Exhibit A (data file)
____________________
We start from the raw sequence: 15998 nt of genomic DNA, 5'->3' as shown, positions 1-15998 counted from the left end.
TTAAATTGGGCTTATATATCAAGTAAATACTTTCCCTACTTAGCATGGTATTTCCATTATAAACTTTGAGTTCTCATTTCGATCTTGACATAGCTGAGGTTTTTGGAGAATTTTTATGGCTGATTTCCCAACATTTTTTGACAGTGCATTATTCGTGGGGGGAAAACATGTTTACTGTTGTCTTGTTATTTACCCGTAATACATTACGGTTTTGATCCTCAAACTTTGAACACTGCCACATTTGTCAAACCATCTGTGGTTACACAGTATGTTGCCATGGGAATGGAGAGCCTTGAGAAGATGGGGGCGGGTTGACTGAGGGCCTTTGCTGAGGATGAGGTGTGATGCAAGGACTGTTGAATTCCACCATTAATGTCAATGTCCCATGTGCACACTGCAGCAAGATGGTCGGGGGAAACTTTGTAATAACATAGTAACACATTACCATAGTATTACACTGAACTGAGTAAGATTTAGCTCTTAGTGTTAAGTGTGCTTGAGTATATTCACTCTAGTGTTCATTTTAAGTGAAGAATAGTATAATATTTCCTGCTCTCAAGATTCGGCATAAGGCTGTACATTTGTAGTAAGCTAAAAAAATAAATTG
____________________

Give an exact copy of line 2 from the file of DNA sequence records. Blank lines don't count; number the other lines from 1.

TTAAATTGGGCTTATATATCAAGTAAATACTTTCCCTACTTAGCATGGTATTTCCATTATAAACTTTGAGTTCTCATTTCGATCTTGACATAGCTGAGGTTTTTGGAGAATTTTTATGGCTGATTTCCCAACATTTTTTGACAGTGCATTATTCGTGGGGGGAAAACATGTTTACTGTTGTCTTGTTATTTACCCGTAATACATTACGGTTTTGATCCTCAAACTTTGAACACTGCCACATTTGTCAAACCATCTGTGGTTACACAGTATGTTGCCATGGGAATGGAGAGCCTTGAGAAGATGGGGGCGGGTTGACTGAGGGCCTTTGCTGAGGATGAGGTGTGATGCAAGGACTGTTGAATTCCACCATTAATGTCAATGTCCCATGTGCACACTGCAGCAAGATGGTCGGGGGAAACTTTGTAATAACATAGTAACACATTACCATAGTATTACACTGAACTGAGTAAGATTTAGCTCTTAGTGTTAAGTGTGCTTGAGTATATTCACTCTAGTGTTCATTTTAAGTGAAGAATAGTATAATATTTCCTGCTCTCAAGATTCGGCATAAGGCTGTACATTTGTAGTAAGCTAAAAAAATAAATTG